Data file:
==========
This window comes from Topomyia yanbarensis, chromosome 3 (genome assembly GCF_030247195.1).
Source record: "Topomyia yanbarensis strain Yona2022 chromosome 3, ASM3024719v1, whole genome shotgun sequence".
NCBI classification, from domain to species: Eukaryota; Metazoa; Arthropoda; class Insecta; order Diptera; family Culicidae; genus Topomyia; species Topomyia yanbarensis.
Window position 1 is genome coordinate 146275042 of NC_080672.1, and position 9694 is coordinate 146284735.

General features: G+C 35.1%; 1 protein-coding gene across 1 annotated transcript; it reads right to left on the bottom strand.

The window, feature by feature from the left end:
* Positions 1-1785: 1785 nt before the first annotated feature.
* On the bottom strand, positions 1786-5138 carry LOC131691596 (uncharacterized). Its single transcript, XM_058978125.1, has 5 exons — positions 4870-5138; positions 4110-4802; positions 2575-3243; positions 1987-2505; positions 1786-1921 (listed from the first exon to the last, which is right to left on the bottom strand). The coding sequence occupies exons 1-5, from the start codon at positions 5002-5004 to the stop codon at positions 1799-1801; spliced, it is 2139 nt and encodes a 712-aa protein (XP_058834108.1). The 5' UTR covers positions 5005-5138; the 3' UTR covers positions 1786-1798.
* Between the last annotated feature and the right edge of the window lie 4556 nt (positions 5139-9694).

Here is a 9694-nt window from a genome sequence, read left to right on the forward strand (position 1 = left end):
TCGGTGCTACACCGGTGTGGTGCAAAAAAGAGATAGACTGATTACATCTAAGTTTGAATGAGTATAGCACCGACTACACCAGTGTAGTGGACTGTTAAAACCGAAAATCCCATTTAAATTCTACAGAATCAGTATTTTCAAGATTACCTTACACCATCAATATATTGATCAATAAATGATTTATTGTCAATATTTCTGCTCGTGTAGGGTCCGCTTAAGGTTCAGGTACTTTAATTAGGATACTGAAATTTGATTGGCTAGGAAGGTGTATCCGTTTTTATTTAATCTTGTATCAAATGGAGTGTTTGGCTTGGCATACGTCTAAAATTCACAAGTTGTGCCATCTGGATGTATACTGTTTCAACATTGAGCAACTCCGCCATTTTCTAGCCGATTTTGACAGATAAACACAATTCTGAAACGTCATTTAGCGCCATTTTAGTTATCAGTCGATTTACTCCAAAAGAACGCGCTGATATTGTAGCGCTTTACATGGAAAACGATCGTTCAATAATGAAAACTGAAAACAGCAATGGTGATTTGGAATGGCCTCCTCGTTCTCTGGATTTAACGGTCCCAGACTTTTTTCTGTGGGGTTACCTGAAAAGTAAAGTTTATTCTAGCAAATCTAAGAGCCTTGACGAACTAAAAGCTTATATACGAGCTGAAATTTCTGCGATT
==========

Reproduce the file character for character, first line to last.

This window comes from Topomyia yanbarensis, chromosome 3 (genome assembly GCF_030247195.1).
Source record: "Topomyia yanbarensis strain Yona2022 chromosome 3, ASM3024719v1, whole genome shotgun sequence".
NCBI classification, from domain to species: Eukaryota; Metazoa; Arthropoda; class Insecta; order Diptera; family Culicidae; genus Topomyia; species Topomyia yanbarensis.
Window position 1 is genome coordinate 146275042 of NC_080672.1, and position 9694 is coordinate 146284735.

General features: G+C 35.1%; 1 protein-coding gene across 1 annotated transcript; it reads right to left on the bottom strand.

The window, feature by feature from the left end:
* Positions 1-1785: 1785 nt before the first annotated feature.
* On the bottom strand, positions 1786-5138 carry LOC131691596 (uncharacterized). Its single transcript, XM_058978125.1, has 5 exons — positions 4870-5138; positions 4110-4802; positions 2575-3243; positions 1987-2505; positions 1786-1921 (listed from the first exon to the last, which is right to left on the bottom strand). The coding sequence occupies exons 1-5, from the start codon at positions 5002-5004 to the stop codon at positions 1799-1801; spliced, it is 2139 nt and encodes a 712-aa protein (XP_058834108.1). The 5' UTR covers positions 5005-5138; the 3' UTR covers positions 1786-1798.
* Between the last annotated feature and the right edge of the window lie 4556 nt (positions 5139-9694).

Here is a 9694-nt window from a genome sequence, read left to right on the forward strand (position 1 = left end):
TCGGTGCTACACCGGTGTGGTGCAAAAAAGAGATAGACTGATTACATCTAAGTTTGAATGAGTATAGCACCGACTACACCAGTGTAGTGGACTGTTAAAACCGAAAATCCCATTTAAATTCTACAGAATCAGTATTTTCAAGATTACCTTACACCATCAATATATTGATCAATAAATGATTTATTGTCAATATTTCTGCTCGTGTAGGGTCCGCTTAAGGTTCAGGTACTTTAATTAGGATACTGAAATTTGATTGGCTAGGAAGGTGTATCCGTTTTTATTTAATCTTGTATCAAATGGAGTGTTTGGCTTGGCATACGTCTAAAATTCACAAGTTGTGCCATCTGGATGTATACTGTTTCAACATTGAGCAACTCCGCCATTTTCTAGCCGATTTTGACAGATAAACACAATTCTGAAACGTCATTTAGCGCCATTTTAGTTATCAGTCGATTTACTCCAAAAGAACGCGCTGATATTGTAGCGCTTTACATGGAAAACGATCGTTCAATAATGAAAACTGAAAACAGCAATGGTGATTTGGAATGGCCTCCTCGTTCTCTGGATTTAACGGTCCCAGACTTTTTTCTGTGGGGTTACCTGAAAAGTAAAGTTTATTCTAGCAAATCTAAGAGCCTTGACGAACTAAAAGCTTATATACGAGCTGAAATTTCTGCGATT